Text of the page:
By Mark Tullis | Posted - Oct 19th, 2023

 

 

 

 

DiscGenics Announces Research Collaboration with the U.S. Department of Veterans Affairs

Today DiscGenics announced a basic science Cooperative Research and Development Agreement (CRADA) with the U.S. Department of Veterans Affairs (VA) to assess the feasibility of using DiscGenics’ proprietary Discogenic Cells with the VA’s whole, tissue-engineered endplate-modified disc-like angle ply structure (eDAPS).

eDAPS, devised by researchers at the VA and the University of Pennsylvania, are living tissue-engineered resorbable polymer vertebral disc implants that mimic the native structure and function of the disc and are intended to replace degenerated discs in patients with late-stage intervertebral disc (IVD) degeneration.

Discogenic Cells are a manufactured, live progenitor cell population derived from donated adult human intervertebral disc tissue and are used as the therapeutic engine in DiscGenics’ mild to moderate lumbar degenerative disc disease product candidate, IDCT (rebonuputemcel). 

Through this ongoing collaboration, researchers have determined that eDAPS manufactured using DiscGenics’ proprietary nucleus pulposus and annulus fibrosus derived Discogenic Cells are mechanically and biochemically distinct from eDAPS using mesenchymal stem cells (MSCs). 

“Discogenic Cell-derived eDAPS are a promising translational development, as we can now culture tissue-engineered discs at a scale appropriate for human cervical disc replacement using a translatable human nucleus pulposus and annulus fibrosus cell source,” said VA Principal Investigator, Sarah Gullbrand, Ph.D., a Research Scientist in the Translational Musculoskeletal Research Center at the Corporal Michael J. Crescenz VA Medical Center, with a co-appointment as a Research Assistant Professor in the McKay Orthopaedic Research Laboratory in the Department of Orthopaedic Surgery at the University of Pennsylvania. 

This project has been awarded BRAVE Funding by the VA Technology Transfer Program (TTP), which will further research of this combined technology and support a large animal study of Discogenic Cell-derived implants. The BRAVE Funding is intended to continue innovation of VA-owned technologies and better position the technology for partnering with companies for the benefit of the veteran and broader use in the United States.

“DiscGenics is proud to be collaborating with the VA, Dr. Gullbrand, Dr. Robert Mauck, and their team at the University of Pennsylvania on this important project,” said Flagg Flanagan, CEO and Chairman of DiscGenics. “Back pain arising from IVD degeneration is one of the most common causes of limited function in adults. DiscGenics is developing IDCT for mild to moderate lumbar degenerative disc disease, but we recognize that for many patients whose disease has progressed to the severe stage, surgical intervention may be necessary. Utilizing our Discogenic Cell platform to generate implants that could replace degenerated discs would significantly broaden the treatment options for this patient population.”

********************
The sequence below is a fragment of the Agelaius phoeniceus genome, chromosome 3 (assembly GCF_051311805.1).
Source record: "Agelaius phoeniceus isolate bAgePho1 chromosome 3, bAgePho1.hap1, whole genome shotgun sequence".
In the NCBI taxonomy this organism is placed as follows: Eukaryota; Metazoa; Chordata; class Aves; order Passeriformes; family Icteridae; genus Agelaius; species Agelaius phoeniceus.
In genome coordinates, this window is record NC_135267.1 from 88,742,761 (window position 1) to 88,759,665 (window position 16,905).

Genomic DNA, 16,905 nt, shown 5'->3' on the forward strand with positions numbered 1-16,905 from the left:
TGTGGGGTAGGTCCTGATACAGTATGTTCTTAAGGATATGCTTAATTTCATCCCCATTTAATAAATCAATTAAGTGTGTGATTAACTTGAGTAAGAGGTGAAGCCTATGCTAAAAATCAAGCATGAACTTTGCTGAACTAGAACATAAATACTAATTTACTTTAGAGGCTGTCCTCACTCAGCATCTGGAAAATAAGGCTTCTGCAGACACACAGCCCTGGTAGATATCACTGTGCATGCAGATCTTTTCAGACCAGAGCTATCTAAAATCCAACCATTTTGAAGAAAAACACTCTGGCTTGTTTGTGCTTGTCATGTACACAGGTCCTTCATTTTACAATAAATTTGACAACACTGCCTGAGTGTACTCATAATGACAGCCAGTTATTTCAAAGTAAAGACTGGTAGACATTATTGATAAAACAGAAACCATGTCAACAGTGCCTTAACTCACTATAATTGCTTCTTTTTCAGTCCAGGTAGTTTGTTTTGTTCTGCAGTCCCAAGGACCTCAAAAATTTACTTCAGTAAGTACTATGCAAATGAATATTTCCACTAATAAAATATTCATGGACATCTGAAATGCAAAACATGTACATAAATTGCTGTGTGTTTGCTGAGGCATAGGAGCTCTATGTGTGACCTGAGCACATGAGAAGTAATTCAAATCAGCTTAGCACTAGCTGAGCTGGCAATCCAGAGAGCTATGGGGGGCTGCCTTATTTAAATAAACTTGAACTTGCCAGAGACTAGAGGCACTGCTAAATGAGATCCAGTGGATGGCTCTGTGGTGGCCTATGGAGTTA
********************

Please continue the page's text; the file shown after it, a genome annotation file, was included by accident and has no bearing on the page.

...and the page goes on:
Kevin T. Foley, M.D., Chief Medical Officer of DiscGenics added, “A biologic disc replacement in lieu of existing mechanical devices would continue to change the paradigm of spine care away from a device-centric model to one of disease modification through biologic and cell-based treatments.” 

DiscGenics is a Salt Lake City-based privately held, late-stage clinical, biopharmaceutical company developing cell-based regenerative therapies that alleviate pain and restore function in patients with degenerative diseases of the spine. DiscGenics’s first product candidate, IDCT (rebonuputemcel), is an allogeneic, injectable discogenic progenitor cell therapy for symptomatic, mild to moderate lumbar disc degeneration. IDCT is a mixture of live Discogenic Cells, which are a manufactured progenitor cell population derived from donated adult human intervertebral disc tissue, and a viscous carrier. IDCT has been granted regenerative medicine advanced therapy (RMAT) and Fast Track designations by the U.S. Food and Drug Administration. As the only company in the world to develop an allogeneic cell therapy derived from intervertebral disc cells to treat diseases of the disc, DiscGenics can offer a non-surgical, potentially regenerative solution for the treatment of patients suffering from the debilitating effects of back pain.

TechBuzz has covered multiple significant announcements from the company, including the $50 million Series C investment in October 2020 led by Tokyo-based Ci:z Investment LLP with participation from Eagle Fund SP1 LLP, Medical Incubator Japan (MIJ), CareNet of Japan, Mitsubishi UFJ Capital, and other existing long-term investors. 

 
Mark Tullis
About the Author

Mark Tullis - Mark is Co-founder and Editor of TechBuzz News. Born and raised in Ogden, Utah, Mark attended Weber State, Brigham Young, and Tufts Universities. He has been involved in tech, media, publishing and education since the 1980s. He enjoys spending time with his family, hiking, and playing the saxophone.

 

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